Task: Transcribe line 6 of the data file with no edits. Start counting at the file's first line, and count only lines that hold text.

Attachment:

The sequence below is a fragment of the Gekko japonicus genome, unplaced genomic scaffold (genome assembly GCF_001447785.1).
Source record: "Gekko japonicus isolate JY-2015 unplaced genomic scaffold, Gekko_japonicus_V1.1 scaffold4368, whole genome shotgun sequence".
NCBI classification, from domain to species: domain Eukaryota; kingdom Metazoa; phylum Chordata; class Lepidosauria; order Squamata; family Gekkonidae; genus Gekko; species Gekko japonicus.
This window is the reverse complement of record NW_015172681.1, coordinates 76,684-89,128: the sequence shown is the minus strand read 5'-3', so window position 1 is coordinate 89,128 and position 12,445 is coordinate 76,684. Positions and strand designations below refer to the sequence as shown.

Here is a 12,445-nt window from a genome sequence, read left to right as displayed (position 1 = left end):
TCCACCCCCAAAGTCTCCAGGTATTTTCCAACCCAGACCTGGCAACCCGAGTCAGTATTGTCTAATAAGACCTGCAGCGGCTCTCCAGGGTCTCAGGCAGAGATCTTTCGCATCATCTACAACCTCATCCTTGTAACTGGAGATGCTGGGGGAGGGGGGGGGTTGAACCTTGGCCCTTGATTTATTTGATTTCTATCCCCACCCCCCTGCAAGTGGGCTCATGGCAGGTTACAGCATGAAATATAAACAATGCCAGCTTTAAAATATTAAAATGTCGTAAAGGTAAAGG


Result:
TCCACCCCCAAAGTCTCCAGGTATTTTCCAACCCAGACCTGGCAACCCGAGTCAGTATTGTCTAATAAGACCTGCAGCGGCTCTCCAGGGTCTCAGGCAGAGATCTTTCGCATCATCTACAACCTCATCCTTGTAACTGGAGATGCTGGGGGAGGGGGGGGGTTGAACCTTGGCCCTTGATTTATTTGATTTCTATCCCCACCCCCCTGCAAGTGGGCTCATGGCAGGTTACAGCATGAAATATAAACAATGCCAGCTTTAAAATATTAAAATGTCGTAAAGGTAAAGG